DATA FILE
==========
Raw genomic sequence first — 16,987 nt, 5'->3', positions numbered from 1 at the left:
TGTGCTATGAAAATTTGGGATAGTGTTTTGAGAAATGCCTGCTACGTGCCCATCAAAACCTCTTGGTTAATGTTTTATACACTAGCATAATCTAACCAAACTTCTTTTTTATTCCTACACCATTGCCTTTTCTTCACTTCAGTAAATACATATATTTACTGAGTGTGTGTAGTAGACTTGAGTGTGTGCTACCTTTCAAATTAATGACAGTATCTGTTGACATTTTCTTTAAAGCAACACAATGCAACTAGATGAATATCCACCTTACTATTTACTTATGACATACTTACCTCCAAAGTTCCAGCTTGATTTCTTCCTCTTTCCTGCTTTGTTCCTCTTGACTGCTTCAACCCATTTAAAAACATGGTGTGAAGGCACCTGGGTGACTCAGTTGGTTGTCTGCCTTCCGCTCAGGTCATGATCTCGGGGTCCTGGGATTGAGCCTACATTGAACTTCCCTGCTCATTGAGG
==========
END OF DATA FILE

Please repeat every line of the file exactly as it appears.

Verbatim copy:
Raw genomic sequence first — 16,987 nt, 5'->3', positions numbered from 1 at the left:
TGTGCTATGAAAATTTGGGATAGTGTTTTGAGAAATGCCTGCTACGTGCCCATCAAAACCTCTTGGTTAATGTTTTATACACTAGCATAATCTAACCAAACTTCTTTTTTATTCCTACACCATTGCCTTTTCTTCACTTCAGTAAATACATATATTTACTGAGTGTGTGTAGTAGACTTGAGTGTGTGCTACCTTTCAAATTAATGACAGTATCTGTTGACATTTTCTTTAAAGCAACACAATGCAACTAGATGAATATCCACCTTACTATTTACTTATGACATACTTACCTCCAAAGTTCCAGCTTGATTTCTTCCTCTTTCCTGCTTTGTTCCTCTTGACTGCTTCAACCCATTTAAAAACATGGTGTGAAGGCACCTGGGTGACTCAGTTGGTTGTCTGCCTTCCGCTCAGGTCATGATCTCGGGGTCCTGGGATTGAGCCTACATTGAACTTCCCTGCTCATTGAGG